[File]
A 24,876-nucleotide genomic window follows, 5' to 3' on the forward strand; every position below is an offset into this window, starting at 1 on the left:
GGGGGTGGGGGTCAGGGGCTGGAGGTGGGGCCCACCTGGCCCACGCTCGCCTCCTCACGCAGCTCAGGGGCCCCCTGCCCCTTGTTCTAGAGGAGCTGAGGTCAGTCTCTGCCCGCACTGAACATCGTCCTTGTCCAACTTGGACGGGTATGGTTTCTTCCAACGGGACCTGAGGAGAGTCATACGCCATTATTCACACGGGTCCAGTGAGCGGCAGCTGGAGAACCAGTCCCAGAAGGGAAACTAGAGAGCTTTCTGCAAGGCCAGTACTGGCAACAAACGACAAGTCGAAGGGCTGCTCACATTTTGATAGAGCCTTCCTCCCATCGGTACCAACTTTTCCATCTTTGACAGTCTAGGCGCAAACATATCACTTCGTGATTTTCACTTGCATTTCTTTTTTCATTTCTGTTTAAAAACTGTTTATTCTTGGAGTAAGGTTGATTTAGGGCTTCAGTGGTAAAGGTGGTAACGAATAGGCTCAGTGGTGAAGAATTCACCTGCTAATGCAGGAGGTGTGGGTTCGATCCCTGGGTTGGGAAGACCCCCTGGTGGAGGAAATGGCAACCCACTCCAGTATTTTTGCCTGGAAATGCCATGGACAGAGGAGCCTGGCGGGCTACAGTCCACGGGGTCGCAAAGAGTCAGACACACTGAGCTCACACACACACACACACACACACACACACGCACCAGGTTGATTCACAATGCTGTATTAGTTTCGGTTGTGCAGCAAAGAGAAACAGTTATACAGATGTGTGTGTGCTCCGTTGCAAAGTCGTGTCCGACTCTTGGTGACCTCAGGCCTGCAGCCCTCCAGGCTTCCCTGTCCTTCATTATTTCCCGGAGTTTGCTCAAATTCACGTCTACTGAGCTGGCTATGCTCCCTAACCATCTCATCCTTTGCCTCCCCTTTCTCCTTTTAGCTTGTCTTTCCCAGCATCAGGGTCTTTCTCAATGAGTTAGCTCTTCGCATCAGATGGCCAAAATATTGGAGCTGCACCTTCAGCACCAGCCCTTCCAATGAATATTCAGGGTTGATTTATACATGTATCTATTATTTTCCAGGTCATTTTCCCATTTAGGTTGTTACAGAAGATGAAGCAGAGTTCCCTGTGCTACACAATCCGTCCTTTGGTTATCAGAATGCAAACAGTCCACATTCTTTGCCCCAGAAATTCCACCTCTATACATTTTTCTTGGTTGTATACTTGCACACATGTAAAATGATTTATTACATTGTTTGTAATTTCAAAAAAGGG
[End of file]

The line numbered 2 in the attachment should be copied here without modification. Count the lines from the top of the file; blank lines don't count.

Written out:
GGGGGTGGGGGTCAGGGGCTGGAGGTGGGGCCCACCTGGCCCACGCTCGCCTCCTCACGCAGCTCAGGGGCCCCCTGCCCCTTGTTCTAGAGGAGCTGAGGTCAGTCTCTGCCCGCACTGAACATCGTCCTTGTCCAACTTGGACGGGTATGGTTTCTTCCAACGGGACCTGAGGAGAGTCATACGCCATTATTCACACGGGTCCAGTGAGCGGCAGCTGGAGAACCAGTCCCAGAAGGGAAACTAGAGAGCTTTCTGCAAGGCCAGTACTGGCAACAAACGACAAGTCGAAGGGCTGCTCACATTTTGATAGAGCCTTCCTCCCATCGGTACCAACTTTTCCATCTTTGACAGTCTAGGCGCAAACATATCACTTCGTGATTTTCACTTGCATTTCTTTTTTCATTTCTGTTTAAAAACTGTTTATTCTTGGAGTAAGGTTGATTTAGGGCTTCAGTGGTAAAGGTGGTAACGAATAGGCTCAGTGGTGAAGAATTCACCTGCTAATGCAGGAGGTGTGGGTTCGATCCCTGGGTTGGGAAGACCCCCTGGTGGAGGAAATGGCAACCCACTCCAGTATTTTTGCCTGGAAATGCCATGGACAGAGGAGCCTGGCGGGCTACAGTCCACGGGGTCGCAAAGAGTCAGACACACTGAGCTCACACACACACACACACACACACACACACGCACCAGGTTGATTCACAATGCTGTATTAGTTTCGGTTGTGCAGCAAAGAGAAACAGTTATACAGATGTGTGTGTGCTCCGTTGCAAAGTCGTGTCCGACTCTTGGTGACCTCAGGCCTGCAGCCCTCCAGGCTTCCCTGTCCTTCATTATTTCCCGGAGTTTGCTCAAATTCACGTCTACTGAGCTGGCTATGCTCCCTAACCATCTCATCCTTTGCCTCCCCTTTCTCCTTTTAGCTTGTCTTTCCCAGCATCAGGGTCTTTCTCAATGAGTTAGCTCTTCGCATCAGATGGCCAAAATATTGGAGCTGCACCTTCAGCACCAGCCCTTCCAATGAATATTCAGGGTTGATTTATACATGTATCTATTATTTTCCAGGTCATTTTCCCATTTAGGTTGTTACAGAAGATGAAGCAGAGTTCCCTGTGCTACACAATCCGTCCTTTGGTTATCAGAATGCAAACAGTCCACATTCTTTGCCCCAGAAATTCCACCTCTATACATTTTTCTTGGTTGTATACTTGCACACATGTAAAATGATTTATTACATTGTTTGTAATTTCAAAAAAGGG